The venue for most of the stand-up is the Kola Note. It’s not a huge venue, but it feels frustratingly cavernous when the laughs aren’t big. It seems like a tough room to get momentum in. Top it off with a crowd that’s got a fair amount of seen-it-all industry people in it. (One industry friend here told me afterward that a joke got a “nice” from her. That’s a compliment.) In short, it seems like a tough room.
With my experience in Aspen at the Belly-Up and this, part of me wonders why put young comics through a trial by fire like this. Of course, that entirely assumes that the atmosphere of the show is intentional - but that’s impossible. Comedy club crowds are difficult to predict, but you still have to go out of your way to make a tough room I think. And truly, having be a hard place to perform is, I suppose, the best measure of a comic. You can’t really know someone until they’ve been tested. Tough crowds are as good a test as any.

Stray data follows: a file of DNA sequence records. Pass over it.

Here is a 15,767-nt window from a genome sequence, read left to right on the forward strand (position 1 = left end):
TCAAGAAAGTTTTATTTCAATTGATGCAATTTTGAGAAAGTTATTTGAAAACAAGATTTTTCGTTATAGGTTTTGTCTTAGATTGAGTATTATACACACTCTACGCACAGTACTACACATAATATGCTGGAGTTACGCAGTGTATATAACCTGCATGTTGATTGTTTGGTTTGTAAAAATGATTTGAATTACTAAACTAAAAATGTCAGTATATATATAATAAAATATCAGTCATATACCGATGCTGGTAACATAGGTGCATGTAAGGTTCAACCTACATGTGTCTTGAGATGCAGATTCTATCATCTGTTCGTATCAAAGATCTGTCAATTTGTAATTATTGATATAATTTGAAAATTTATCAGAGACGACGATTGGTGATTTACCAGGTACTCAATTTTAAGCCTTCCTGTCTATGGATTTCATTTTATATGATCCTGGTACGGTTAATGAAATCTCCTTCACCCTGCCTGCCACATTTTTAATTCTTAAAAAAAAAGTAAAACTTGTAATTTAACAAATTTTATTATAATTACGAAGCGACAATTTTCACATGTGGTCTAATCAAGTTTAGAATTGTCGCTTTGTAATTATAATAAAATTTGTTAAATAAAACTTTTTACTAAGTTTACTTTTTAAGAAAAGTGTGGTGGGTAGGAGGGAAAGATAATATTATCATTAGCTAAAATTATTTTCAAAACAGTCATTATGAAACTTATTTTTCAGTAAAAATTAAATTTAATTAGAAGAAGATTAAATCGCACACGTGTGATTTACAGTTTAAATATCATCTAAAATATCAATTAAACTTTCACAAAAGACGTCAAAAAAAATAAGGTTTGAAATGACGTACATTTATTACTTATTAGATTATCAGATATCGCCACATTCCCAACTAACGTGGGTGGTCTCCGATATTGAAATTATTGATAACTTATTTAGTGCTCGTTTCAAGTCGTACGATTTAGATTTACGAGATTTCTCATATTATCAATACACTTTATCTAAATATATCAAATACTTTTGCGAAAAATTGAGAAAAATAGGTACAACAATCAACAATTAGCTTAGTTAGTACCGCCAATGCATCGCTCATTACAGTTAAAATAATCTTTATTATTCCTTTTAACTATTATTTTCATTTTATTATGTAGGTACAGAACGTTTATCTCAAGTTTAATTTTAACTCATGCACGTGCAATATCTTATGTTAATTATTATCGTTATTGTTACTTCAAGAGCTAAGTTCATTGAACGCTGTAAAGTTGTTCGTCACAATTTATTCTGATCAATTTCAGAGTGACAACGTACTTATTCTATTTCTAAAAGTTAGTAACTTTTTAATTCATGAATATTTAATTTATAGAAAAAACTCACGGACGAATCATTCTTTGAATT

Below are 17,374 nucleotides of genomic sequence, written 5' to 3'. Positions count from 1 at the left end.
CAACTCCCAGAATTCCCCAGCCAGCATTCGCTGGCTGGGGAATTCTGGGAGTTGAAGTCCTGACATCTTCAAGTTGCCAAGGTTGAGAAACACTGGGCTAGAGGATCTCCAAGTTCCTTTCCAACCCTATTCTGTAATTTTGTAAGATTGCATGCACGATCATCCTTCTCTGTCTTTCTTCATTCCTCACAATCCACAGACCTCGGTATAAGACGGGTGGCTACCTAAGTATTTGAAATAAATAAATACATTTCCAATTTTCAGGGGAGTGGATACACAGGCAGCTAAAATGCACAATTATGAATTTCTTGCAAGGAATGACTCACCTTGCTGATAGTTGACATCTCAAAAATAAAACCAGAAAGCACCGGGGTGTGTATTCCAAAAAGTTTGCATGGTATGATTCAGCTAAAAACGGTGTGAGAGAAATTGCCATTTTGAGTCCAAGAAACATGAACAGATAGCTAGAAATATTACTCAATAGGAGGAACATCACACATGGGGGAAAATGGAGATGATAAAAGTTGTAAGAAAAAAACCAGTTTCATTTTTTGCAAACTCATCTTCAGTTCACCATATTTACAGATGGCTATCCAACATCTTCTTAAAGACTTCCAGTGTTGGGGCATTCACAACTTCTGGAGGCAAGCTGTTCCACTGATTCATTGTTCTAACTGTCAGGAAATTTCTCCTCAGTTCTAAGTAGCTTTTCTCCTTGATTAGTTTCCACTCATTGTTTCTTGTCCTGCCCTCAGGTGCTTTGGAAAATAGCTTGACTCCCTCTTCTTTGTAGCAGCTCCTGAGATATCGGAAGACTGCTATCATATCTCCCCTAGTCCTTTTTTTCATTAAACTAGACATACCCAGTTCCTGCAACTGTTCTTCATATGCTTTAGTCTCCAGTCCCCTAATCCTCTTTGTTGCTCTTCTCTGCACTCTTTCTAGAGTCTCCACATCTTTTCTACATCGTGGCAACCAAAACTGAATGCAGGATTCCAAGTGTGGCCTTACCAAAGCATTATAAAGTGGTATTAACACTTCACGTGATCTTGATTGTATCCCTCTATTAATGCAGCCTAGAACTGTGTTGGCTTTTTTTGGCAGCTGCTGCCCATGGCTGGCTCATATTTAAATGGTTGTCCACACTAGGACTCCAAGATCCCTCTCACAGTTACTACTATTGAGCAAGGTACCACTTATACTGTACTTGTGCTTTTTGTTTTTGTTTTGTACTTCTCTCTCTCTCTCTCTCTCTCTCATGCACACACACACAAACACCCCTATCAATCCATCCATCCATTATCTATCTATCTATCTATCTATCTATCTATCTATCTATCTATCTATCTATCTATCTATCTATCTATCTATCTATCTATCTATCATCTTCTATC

Now, there was a lot of laughs that night. But it was very rare that it felt like one of the “New Faces” had the room. The two that did extremely well in my mind were Tommy Johnagin and Kurt Metzger, the later being the only comic who earned an applause break. Johnagin hit me really hard with this exchange while making an appointment with his mechanic:
Mechanic: “How’s seven in the morning?”
Johnagin: “I hear it sucks. I’ll see you at noon.”
Metzger pretty much owned the crowd by teasing them right from the start, talking about wanting to start off on the right foot and then following it with a bit about “why America is the best country.” Cultural differences continue to play a role as he mentioned a girl was a ten and then asks, “do you have that or do you have metric hotness?”
My favorite line of the night has to be from Tom Papa, who hosted the show. One overcurious audience member queried where he was from, and then why he was here. Tom Papa: “I’m running fom my childhood and seeking the approval of strangers/”